Putin remembers how deeply unpopular Yeltsin eventually became. The reason Putin isn’t as unpopular as Yeltsin was is that the price of oil has skyrocketed under his watch. He knows instability in the middle east will keep prices high and increase Russia’s oil revenue. He isnt anti-Anerican, he is simply insifferent to the long term damage his short termsurvival strategy will cause.

  • Ritchie The Riveter

    Post-USSR Russia was chaotic for many of the same reasons that Egypt and Libya are chaotic today: too many people believed that mere democracy was sufficient to keep the peace, and stopped short of establishing the protections, checks, and balances that supplement democracy to assure what really keeps the peace … rights-respecting governance.

    Until nations that have adopted such governance are willing to insist upon establishing such governance in nations that do not have it … to the point of resolve that might involve blood and treasure … the chaos will continue.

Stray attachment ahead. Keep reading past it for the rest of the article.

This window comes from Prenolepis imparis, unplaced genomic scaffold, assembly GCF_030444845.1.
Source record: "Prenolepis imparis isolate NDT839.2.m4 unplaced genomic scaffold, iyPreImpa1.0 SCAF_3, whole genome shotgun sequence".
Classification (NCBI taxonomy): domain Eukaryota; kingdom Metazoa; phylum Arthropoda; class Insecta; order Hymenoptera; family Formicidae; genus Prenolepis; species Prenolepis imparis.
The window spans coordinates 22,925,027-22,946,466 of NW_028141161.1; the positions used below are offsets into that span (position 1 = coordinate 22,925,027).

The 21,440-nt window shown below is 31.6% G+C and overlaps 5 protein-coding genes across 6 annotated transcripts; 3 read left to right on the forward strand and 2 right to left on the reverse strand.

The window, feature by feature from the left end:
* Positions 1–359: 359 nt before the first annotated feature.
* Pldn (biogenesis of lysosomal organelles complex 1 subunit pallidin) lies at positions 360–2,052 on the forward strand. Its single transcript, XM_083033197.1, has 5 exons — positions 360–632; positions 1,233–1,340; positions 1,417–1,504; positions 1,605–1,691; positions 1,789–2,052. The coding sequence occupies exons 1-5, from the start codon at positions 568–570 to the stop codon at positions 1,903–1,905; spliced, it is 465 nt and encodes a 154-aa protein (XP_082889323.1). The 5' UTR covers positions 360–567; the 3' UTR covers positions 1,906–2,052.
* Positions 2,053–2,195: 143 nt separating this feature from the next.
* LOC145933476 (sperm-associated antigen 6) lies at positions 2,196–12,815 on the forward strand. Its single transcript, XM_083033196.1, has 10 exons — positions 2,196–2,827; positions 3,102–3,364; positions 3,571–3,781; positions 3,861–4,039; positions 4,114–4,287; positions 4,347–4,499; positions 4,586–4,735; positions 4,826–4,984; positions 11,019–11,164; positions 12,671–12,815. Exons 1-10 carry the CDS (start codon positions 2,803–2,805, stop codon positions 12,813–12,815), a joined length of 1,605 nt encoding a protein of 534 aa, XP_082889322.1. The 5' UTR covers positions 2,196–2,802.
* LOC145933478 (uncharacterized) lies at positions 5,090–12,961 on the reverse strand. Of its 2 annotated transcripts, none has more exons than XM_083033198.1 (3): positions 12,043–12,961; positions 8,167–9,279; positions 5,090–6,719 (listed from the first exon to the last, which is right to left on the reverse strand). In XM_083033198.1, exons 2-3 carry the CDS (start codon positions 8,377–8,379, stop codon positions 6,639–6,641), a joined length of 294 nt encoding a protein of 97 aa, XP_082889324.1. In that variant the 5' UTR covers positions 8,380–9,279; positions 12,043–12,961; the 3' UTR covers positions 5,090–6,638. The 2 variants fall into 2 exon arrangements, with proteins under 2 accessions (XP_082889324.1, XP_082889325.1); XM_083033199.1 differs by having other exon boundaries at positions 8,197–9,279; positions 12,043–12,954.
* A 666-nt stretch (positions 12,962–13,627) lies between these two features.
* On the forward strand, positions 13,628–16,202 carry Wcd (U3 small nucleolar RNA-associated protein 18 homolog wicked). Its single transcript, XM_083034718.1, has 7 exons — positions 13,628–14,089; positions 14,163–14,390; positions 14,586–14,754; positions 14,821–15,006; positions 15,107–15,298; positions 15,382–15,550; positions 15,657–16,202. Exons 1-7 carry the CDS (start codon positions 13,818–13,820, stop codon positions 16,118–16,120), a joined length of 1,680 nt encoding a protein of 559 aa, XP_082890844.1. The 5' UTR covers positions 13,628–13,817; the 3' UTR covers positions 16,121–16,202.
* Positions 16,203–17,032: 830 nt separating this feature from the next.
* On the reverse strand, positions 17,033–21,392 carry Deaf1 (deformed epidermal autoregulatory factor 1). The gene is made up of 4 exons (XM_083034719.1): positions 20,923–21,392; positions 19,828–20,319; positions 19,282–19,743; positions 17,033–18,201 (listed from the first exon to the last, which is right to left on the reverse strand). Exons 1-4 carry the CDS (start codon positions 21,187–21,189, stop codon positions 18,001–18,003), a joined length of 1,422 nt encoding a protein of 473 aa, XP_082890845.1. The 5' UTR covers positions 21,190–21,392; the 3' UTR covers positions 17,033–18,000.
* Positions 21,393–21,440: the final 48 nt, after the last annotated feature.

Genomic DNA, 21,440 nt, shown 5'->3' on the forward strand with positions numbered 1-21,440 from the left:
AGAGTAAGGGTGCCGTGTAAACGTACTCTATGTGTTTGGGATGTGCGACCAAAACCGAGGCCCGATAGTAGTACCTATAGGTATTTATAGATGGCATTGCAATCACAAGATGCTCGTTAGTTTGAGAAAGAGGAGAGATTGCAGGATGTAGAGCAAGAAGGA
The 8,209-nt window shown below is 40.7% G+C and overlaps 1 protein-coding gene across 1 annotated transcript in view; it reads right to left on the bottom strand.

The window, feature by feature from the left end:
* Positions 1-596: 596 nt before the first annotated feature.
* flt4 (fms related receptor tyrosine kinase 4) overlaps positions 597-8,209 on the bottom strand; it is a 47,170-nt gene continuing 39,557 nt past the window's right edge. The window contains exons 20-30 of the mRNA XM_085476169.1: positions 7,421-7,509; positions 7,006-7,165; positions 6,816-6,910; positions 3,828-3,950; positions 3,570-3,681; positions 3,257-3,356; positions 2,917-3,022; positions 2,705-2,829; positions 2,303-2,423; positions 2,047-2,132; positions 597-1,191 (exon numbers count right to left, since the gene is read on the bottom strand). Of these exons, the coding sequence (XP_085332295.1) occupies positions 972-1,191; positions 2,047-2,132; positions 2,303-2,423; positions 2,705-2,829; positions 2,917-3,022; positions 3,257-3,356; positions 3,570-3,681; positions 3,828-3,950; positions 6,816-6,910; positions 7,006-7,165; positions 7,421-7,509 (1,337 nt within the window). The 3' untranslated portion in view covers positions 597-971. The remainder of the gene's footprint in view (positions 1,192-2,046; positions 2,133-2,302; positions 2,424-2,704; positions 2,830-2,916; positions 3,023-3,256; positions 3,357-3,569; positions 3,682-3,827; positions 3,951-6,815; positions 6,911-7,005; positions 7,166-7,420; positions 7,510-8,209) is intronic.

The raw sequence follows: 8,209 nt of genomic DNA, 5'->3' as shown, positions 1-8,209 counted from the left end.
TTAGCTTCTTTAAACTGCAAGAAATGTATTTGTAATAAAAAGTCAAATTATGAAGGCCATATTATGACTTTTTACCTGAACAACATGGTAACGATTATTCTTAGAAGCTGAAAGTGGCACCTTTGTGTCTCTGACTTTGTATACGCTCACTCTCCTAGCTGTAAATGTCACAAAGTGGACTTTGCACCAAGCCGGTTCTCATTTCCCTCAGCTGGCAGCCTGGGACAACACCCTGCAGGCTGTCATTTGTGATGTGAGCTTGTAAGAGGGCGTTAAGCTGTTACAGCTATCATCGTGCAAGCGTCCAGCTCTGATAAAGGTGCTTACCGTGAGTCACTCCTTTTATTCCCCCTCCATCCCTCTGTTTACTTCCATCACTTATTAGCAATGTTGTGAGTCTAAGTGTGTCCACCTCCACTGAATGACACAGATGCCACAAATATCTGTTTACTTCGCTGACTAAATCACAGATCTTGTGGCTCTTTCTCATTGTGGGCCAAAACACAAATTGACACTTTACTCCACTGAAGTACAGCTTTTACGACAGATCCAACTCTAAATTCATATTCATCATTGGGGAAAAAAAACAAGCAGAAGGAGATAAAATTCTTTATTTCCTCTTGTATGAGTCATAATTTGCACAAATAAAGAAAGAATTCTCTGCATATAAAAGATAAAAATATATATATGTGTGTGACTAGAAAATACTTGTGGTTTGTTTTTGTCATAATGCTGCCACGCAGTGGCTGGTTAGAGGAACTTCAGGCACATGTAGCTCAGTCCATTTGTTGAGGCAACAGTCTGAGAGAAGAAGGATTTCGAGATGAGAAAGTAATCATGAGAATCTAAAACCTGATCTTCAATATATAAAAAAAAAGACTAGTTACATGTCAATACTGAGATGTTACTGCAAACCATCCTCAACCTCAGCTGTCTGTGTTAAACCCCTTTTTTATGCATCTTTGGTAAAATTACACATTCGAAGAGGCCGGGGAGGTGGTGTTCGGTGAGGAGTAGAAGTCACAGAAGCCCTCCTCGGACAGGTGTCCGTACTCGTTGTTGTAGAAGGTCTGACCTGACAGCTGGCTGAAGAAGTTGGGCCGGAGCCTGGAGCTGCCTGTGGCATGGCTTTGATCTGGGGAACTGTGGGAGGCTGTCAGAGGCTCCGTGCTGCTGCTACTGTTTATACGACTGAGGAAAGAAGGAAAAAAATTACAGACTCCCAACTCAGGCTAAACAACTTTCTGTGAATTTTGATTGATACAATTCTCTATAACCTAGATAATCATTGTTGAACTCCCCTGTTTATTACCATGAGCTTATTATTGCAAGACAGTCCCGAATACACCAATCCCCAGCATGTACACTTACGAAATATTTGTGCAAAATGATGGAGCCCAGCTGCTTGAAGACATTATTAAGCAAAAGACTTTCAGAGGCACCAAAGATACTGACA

Memo to Mr. Putin: You want peace? Establish rights-respecting governance in your own nation, then join other free nations in insisting that others go beyond “democracy” and adopt it as well.

    Do that, and America will not be a threat to the people of your nation. Do it not, and America will be only one threat, among many, to your whims, for you will find yourself working against peace …

    … for without freedom – and the respect for, and protection of, it by those who govern – peace is just an illusion.

  • Jim.

    “However, the activities of “pseudo-NGOs” and other agencies that try to destabilize other countries with outside support are unacceptable.”